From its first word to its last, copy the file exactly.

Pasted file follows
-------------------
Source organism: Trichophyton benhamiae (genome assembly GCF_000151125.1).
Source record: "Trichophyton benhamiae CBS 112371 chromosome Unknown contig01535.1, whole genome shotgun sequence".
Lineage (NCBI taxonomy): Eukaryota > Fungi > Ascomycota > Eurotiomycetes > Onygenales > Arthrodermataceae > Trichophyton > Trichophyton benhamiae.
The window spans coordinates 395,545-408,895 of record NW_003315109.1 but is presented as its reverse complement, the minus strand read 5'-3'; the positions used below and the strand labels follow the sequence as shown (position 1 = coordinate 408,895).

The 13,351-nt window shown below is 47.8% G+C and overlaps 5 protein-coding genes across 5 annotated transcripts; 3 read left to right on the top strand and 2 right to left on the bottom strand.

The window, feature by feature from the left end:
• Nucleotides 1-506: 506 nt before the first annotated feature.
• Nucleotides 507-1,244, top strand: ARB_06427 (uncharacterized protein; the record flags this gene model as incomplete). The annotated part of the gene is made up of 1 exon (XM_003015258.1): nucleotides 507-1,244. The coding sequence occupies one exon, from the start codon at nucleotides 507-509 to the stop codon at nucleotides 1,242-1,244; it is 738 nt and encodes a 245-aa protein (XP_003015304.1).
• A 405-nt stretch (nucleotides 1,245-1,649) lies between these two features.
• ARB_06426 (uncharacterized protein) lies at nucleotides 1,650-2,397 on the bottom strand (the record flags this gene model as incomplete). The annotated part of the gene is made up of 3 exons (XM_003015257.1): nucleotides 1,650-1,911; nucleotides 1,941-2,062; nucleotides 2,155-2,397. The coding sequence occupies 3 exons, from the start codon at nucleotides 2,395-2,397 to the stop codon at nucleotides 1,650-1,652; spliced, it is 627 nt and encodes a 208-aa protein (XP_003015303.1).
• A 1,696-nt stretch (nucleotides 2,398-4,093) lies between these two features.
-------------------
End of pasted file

Source organism: Trichophyton benhamiae (genome assembly GCF_000151125.1).
Source record: "Trichophyton benhamiae CBS 112371 chromosome Unknown contig01535.1, whole genome shotgun sequence".
Lineage (NCBI taxonomy): Eukaryota > Fungi > Ascomycota > Eurotiomycetes > Onygenales > Arthrodermataceae > Trichophyton > Trichophyton benhamiae.
The window spans coordinates 395,545-408,895 of record NW_003315109.1 but is presented as its reverse complement, the minus strand read 5'-3'; the positions used below and the strand labels follow the sequence as shown (position 1 = coordinate 408,895).

The 13,351-nt window shown below is 47.8% G+C and overlaps 5 protein-coding genes across 5 annotated transcripts; 3 read left to right on the top strand and 2 right to left on the bottom strand.

The window, feature by feature from the left end:
• Nucleotides 1-506: 506 nt before the first annotated feature.
• Nucleotides 507-1,244, top strand: ARB_06427 (uncharacterized protein; the record flags this gene model as incomplete). The annotated part of the gene is made up of 1 exon (XM_003015258.1): nucleotides 507-1,244. The coding sequence occupies one exon, from the start codon at nucleotides 507-509 to the stop codon at nucleotides 1,242-1,244; it is 738 nt and encodes a 245-aa protein (XP_003015304.1).
• A 405-nt stretch (nucleotides 1,245-1,649) lies between these two features.
• ARB_06426 (uncharacterized protein) lies at nucleotides 1,650-2,397 on the bottom strand (the record flags this gene model as incomplete). The annotated part of the gene is made up of 3 exons (XM_003015257.1): nucleotides 1,650-1,911; nucleotides 1,941-2,062; nucleotides 2,155-2,397. The coding sequence occupies 3 exons, from the start codon at nucleotides 2,395-2,397 to the stop codon at nucleotides 1,650-1,652; spliced, it is 627 nt and encodes a 208-aa protein (XP_003015303.1).
• A 1,696-nt stretch (nucleotides 2,398-4,093) lies between these two features.